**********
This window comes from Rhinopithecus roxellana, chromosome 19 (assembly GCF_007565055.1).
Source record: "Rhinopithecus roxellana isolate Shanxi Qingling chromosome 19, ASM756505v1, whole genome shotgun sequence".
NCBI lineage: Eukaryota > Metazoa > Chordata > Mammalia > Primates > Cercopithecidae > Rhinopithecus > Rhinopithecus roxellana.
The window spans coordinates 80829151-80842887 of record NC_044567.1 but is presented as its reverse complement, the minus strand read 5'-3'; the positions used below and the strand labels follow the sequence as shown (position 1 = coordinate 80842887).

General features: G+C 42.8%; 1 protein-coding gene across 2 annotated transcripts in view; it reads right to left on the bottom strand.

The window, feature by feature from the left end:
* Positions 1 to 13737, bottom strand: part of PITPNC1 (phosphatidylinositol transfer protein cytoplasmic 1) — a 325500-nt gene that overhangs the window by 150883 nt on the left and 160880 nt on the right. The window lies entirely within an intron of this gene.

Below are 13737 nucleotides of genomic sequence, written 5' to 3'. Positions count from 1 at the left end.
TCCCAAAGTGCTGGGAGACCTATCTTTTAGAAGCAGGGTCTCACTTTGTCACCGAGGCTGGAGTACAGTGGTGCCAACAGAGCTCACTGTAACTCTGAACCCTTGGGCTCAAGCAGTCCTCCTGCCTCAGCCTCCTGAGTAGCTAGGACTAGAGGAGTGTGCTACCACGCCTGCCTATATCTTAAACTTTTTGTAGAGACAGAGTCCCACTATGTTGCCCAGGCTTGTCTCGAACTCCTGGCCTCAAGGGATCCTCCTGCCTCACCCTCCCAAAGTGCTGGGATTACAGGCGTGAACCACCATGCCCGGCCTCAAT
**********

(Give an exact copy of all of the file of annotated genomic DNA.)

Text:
This window comes from Rhinopithecus roxellana, chromosome 19 (assembly GCF_007565055.1).
Source record: "Rhinopithecus roxellana isolate Shanxi Qingling chromosome 19, ASM756505v1, whole genome shotgun sequence".
NCBI lineage: Eukaryota > Metazoa > Chordata > Mammalia > Primates > Cercopithecidae > Rhinopithecus > Rhinopithecus roxellana.
The window spans coordinates 80829151-80842887 of record NC_044567.1 but is presented as its reverse complement, the minus strand read 5'-3'; the positions used below and the strand labels follow the sequence as shown (position 1 = coordinate 80842887).

General features: G+C 42.8%; 1 protein-coding gene across 2 annotated transcripts in view; it reads right to left on the bottom strand.

The window, feature by feature from the left end:
* Positions 1 to 13737, bottom strand: part of PITPNC1 (phosphatidylinositol transfer protein cytoplasmic 1) — a 325500-nt gene that overhangs the window by 150883 nt on the left and 160880 nt on the right. The window lies entirely within an intron of this gene.

Below are 13737 nucleotides of genomic sequence, written 5' to 3'. Positions count from 1 at the left end.
TCCCAAAGTGCTGGGAGACCTATCTTTTAGAAGCAGGGTCTCACTTTGTCACCGAGGCTGGAGTACAGTGGTGCCAACAGAGCTCACTGTAACTCTGAACCCTTGGGCTCAAGCAGTCCTCCTGCCTCAGCCTCCTGAGTAGCTAGGACTAGAGGAGTGTGCTACCACGCCTGCCTATATCTTAAACTTTTTGTAGAGACAGAGTCCCACTATGTTGCCCAGGCTTGTCTCGAACTCCTGGCCTCAAGGGATCCTCCTGCCTCACCCTCCCAAAGTGCTGGGATTACAGGCGTGAACCACCATGCCCGGCCTCAAT